Can you hear this hum while music is playing? Or only when the needle is off the record and the volume cranked?
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  • muncybobmuncybob Posts: 1,682
    The hum was only present w/o playing anything or if I really have it crnaked during a quiet passage. Notice the bold "was"...2nd ground wire has all but eliminated the noise! First I tried to ground to the power amp....no difference. So I then tried my cd player and now the deep hum is gone. I do get a faint buzz cranked at about 1 o'clock but it's only audible if nothing is playing. I really doubt I'll ever play music that loud anyways.

    Happy camper for now :)
    Yep, my name really is Bob
  • mhardy6647mhardy6647 Posts: 15,296
    The lack of hum when signal is present is probably a psychoacoustic effect --
    but
    it is also (very) possible that the hum is present if the tone arm is "up" and not when it is "down" (if there's a mute microswitch in the arm).

    The CD player comment is (well, may be) interesting. Does your CD player have a "hard" power off or is does it go into a standby mode? My experience with noise from CDPs isn't too bad (FWIW), but the DVD player decks here produce atrocious levels of RFI.

    All this being said, if you're happy, we're happy.

    :)
    "Some amps run on self bias, some amps run on fixed bias. But his amps run on confirmation bias." -- seen on audioasylum

  • muncybobmuncybob Posts: 1,682
    Well, I called it a cd player but it's an Oppo bdp93. It works when the player is off. I notice when it's on that when the Oppo goes through it's start up you hear a clicking sound. I think it's a hard off(since it takes so long to start up)? Won't make a difference to me though as I doubt I'll ever have it on when spinning vinyl.
    Yep, my name really is Bob
  • mhardy6647mhardy6647 Posts: 15,296
    It might make a difference if it is only 'asleep'.
    If you get bored some time, try unplugging the player from the AC mains and see if it changes the noise signature on your phono preamp any.
    "Some amps run on self bias, some amps run on fixed bias. But his amps run on confirmation bias." -- seen on audioasylum

  • msgmsg Posts: 3,500
    So we have the turntable ground to phono preamp ground lug, and then phono preamp ground lug out to another piece of gear, the BDP in this case?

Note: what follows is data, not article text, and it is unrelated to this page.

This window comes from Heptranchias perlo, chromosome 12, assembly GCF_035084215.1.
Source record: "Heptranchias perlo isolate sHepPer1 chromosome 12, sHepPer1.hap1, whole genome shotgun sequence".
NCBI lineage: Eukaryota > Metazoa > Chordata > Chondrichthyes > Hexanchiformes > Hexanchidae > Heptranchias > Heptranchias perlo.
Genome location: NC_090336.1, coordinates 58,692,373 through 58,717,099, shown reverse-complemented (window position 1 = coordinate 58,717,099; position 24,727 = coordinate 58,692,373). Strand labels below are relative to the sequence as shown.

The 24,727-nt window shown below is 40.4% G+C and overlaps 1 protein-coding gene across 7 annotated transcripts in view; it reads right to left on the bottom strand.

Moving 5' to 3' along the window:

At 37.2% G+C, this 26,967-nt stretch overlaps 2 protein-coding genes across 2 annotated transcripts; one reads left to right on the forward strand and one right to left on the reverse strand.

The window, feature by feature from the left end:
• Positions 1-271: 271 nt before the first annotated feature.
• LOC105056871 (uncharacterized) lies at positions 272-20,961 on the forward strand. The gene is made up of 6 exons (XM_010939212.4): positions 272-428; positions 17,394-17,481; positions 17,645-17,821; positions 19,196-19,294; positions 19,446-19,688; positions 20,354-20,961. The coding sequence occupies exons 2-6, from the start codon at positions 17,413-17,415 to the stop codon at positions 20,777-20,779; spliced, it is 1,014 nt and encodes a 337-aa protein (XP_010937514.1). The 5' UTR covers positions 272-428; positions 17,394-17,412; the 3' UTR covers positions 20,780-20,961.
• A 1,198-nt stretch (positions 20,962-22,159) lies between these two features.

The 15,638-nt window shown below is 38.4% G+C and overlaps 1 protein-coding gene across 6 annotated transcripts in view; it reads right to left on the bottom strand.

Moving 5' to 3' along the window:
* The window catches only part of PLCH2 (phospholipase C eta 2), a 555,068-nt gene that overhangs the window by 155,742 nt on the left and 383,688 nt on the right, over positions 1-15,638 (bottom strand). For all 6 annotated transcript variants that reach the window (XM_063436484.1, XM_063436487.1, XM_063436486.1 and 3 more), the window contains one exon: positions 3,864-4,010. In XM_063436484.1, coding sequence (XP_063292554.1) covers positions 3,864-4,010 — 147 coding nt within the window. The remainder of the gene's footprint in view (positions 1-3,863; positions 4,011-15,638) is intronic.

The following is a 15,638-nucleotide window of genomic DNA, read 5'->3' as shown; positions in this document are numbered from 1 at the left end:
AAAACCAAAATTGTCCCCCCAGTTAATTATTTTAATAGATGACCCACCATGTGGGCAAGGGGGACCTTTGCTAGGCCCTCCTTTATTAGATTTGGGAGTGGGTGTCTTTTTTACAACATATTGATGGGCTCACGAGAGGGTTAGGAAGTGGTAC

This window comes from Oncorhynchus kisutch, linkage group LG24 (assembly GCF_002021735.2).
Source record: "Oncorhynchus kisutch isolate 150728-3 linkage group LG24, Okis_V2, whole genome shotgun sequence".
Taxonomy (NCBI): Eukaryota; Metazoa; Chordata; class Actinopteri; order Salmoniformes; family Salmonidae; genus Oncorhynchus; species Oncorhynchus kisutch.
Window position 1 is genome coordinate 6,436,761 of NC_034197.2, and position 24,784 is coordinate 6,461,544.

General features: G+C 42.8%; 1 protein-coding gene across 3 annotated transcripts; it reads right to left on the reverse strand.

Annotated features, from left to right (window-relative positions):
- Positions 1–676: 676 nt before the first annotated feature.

Interesting. How does this work to redice/eliminate hum?
  • FestYboyFestYboy Posts: 910
    Faraday cage time!!! :)

    As for the multi ground link, it's possible that it's allowing the 3 pieces to reach the same potential, therefore eliminating any current flow between units and the hum as well.
  • mhardy6647mhardy6647 Posts: 15,296
    edited November 21
    msg wrote: »
    So we have the turntable ground to phono preamp ground lug, and then phono preamp ground lug out to another piece of gear, the BDP in this case?

    Interesting. How does this work to redice/eliminate hum?
    FestYboy wrote: »
    Faraday cage time!!! :)

    As for the multi ground link, it's possible that it's allowing the 3 pieces to reach the same potential, therefore eliminating any current flow between units and the hum as well.

    Yes, it is as the boy says. Connecting the grounds breaks the "loop" and gets everything to the same (ground) potential.

    and...

    Faraday cages are always the last best hope :)

    "Some amps run on self bias, some amps run on fixed bias. But his amps run on confirmation bias." -- seen on audioasylum

  • motorhead43026motorhead43026 Posts: 2,216
    edited November 21
    I had to do the exact same thing to my phono pre. TT ground to the phono pre, and an additional ground wire from the PP to a ground on my integrated. Being the integrated has a built in phono pre I used the PP ground. Totally eliminated any hum, or made it undetectable.